Selma’s account is remarkably free of bitterness. She is even charitable to the informants who got so many of their countrymen killed, writing that they likely didn’t know that the Jews they turned in at seven guilders a head were being murdered. People were poor, she writes, and the temptation of reward money was too much for some to resist. Others made different choices, and split-second decisions frequently determined life or death—police officers who looked the other way; prison guards who told arrestees to destroy notes or diaries; thousands of tiny acts that made survival possible.
Many Jews joined the resistance, but because it was against their interests to be identified as such, most—including Selma—adopted Gentile identities. This is a key reason that the Jewish contribution to the resistance went unrecognized for so long. “People now think that the Jewish contribution to the resistance was very high relative to the size of the Jewish population before the war,” she writes. Her own memoir is a valuable contribution to this scholarship.
Selma was arrested on June 18, 1944 at the home of a resistance colleague. Her interrogators did not discover that she was Jewish, and thus she was sent first to the Vught Concentration Camp, and then on to Ravensbrück. Other members of her network were also arrested when her friend, who had refused to give up any information under torture, finally cracked when interrogators brought in a Jewish woman with two small children, gripped their arms, and threatened to snap them if he didn’t talk. After the war, he was tried for collaboration—Selma testified on his behalf and he was released. Wartime actions often defied easy moral categorization.
Selma was in one way fortunate. On December 7, 1941—the day the Japanese bombed Pearl Harbor—Hitler had issued his “Nacht und Nebel” (Night and Fog) order to suppress and discourage resistance in Occupied Europe. Political activists and resistance fighters vanished into a network of prisons and camps; if they died or were murdered, no notation was made of where they were buried—they simply vanished. Selma’s interrogators could not determine that she had worked in the resistance, and so she was not labeled Nacht und Nebel, and was instead sentenced to incarceration until the end of the war.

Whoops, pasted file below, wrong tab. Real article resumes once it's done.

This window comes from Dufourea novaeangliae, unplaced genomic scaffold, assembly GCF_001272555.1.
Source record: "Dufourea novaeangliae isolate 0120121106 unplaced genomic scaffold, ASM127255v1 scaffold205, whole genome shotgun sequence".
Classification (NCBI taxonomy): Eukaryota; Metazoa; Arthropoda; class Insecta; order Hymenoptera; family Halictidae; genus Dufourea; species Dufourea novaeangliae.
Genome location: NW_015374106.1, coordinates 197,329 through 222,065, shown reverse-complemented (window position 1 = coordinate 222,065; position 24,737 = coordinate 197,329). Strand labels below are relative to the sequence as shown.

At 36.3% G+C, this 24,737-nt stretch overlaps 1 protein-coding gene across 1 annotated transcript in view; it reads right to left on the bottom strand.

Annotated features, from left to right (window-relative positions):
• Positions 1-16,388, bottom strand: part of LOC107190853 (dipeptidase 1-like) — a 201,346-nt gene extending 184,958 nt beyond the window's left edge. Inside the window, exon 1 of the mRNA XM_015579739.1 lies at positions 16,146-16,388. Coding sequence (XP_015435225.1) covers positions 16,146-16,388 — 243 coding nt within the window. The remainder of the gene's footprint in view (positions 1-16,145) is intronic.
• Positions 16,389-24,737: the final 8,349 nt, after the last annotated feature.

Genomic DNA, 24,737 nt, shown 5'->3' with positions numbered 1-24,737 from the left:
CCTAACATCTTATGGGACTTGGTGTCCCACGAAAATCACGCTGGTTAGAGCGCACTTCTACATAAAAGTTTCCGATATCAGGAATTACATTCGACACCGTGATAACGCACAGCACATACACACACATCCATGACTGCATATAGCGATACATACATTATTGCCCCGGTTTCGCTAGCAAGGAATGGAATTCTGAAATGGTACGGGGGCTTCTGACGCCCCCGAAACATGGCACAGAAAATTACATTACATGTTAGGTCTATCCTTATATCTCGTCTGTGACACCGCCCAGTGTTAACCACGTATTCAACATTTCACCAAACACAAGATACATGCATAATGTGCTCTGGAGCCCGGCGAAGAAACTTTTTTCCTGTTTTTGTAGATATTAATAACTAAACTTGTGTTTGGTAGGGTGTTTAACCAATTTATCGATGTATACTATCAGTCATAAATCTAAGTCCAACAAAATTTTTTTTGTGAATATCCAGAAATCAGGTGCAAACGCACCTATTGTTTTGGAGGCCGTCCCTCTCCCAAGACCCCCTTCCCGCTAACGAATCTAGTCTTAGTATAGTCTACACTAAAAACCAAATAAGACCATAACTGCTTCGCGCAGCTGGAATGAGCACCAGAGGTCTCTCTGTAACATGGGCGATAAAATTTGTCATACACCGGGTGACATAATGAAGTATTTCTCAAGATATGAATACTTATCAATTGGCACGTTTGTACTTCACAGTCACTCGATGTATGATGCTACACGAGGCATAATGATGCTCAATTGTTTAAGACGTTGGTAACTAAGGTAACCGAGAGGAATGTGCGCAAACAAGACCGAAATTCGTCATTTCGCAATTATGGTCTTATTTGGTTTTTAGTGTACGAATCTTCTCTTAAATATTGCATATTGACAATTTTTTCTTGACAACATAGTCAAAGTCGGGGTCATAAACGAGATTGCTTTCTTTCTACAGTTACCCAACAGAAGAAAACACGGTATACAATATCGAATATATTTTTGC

Ravensbrück was hell in the heart of Europe. Selma’s descriptions will be familiar to anyone familiar with Holocaust literature: the guards, the dogs, the sadism, the degradation, the casual cruelty. The camp, located a mere hour and a half drive from Berlin, hosted 132,000 miserable women and children; at least 92,000 died of starvation, sickness, and murder. Early on, babies were taken from their mothers and drowned, buried alive, strangled, or poisoned. Others were tossed in confined spaces to die. Little girls were sterilized. Children were forced to work; the labor usually killed them. Fifteen hundred women lived in barracks designed for 250, three or four to a bed. Selma was prisoner number 66947.
She was liberated on April 23, 1945, six days before Hitler blew his brains out in his Berlin bunker. The Swedish Red Cross picked them up, and Selma made her way to England, where her two surviving brothers lived. It was there that she met and married Belgian journalist Hugo van de Perre; they had one child, a son. For years after the war as she tried to track down friends and family and piece together the details of what they’d endured, Selma met people she thought were dead as they emerged from the night and fog of the Holocaust, human flotsam and jetsam on the tides of catastrophe. On June 29, 1983, she was awarded the Resistance Memorial Cross on behalf of Queen Beatrix of the Netherlands by the Dutch ambassador in London.
Reading Selma’s memoir, I caught myself struggling again with the realization that the Greatest Generation is almost all gone. Those who remember the War as adults are in their late nineties now. Already the first decades of the twentieth century have been covered by impenetrable shadow; soon, when the last survivor leaves us, World War II and the Holocaust will also slip from memory into history. Without such survivors, I feel as if we are somehow lost, unmoored in a new century where all of the old certainties are gone. We are orphans, in some strange historical sense that I cannot quite articulate. I occasionally experience the distinct sensation of drifting out to sea, with the sight of land growing fuzzy and difficult to discern.